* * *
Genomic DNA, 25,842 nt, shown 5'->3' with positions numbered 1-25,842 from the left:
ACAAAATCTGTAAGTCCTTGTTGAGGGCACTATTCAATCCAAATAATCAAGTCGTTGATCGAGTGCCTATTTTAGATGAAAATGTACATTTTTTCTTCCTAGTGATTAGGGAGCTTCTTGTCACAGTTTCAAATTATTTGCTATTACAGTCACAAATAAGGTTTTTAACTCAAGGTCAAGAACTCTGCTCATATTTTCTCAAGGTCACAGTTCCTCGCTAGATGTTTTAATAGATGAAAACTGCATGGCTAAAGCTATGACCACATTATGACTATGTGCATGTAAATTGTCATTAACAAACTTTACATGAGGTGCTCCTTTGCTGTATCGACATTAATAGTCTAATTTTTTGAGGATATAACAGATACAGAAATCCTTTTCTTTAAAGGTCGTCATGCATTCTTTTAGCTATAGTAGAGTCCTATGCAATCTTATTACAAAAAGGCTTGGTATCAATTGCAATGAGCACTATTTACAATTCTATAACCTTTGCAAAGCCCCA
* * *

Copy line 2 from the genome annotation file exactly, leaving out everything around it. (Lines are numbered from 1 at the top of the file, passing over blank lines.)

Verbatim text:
ACAAAATCTGTAAGTCCTTGTTGAGGGCACTATTCAATCCAAATAATCAAGTCGTTGATCGAGTGCCTATTTTAGATGAAAATGTACATTTTTTCTTCCTAGTGATTAGGGAGCTTCTTGTCACAGTTTCAAATTATTTGCTATTACAGTCACAAATAAGGTTTTTAACTCAAGGTCAAGAACTCTGCTCATATTTTCTCAAGGTCACAGTTCCTCGCTAGATGTTTTAATAGATGAAAACTGCATGGCTAAAGCTATGACCACATTATGACTATGTGCATGTAAATTGTCATTAACAAACTTTACATGAGGTGCTCCTTTGCTGTATCGACATTAATAGTCTAATTTTTTGAGGATATAACAGATACAGAAATCCTTTTCTTTAAAGGTCGTCATGCATTCTTTTAGCTATAGTAGAGTCCTATGCAATCTTATTACAAAAAGGCTTGGTATCAATTGCAATGAGCACTATTTACAATTCTATAACCTTTGCAAAGCCCCA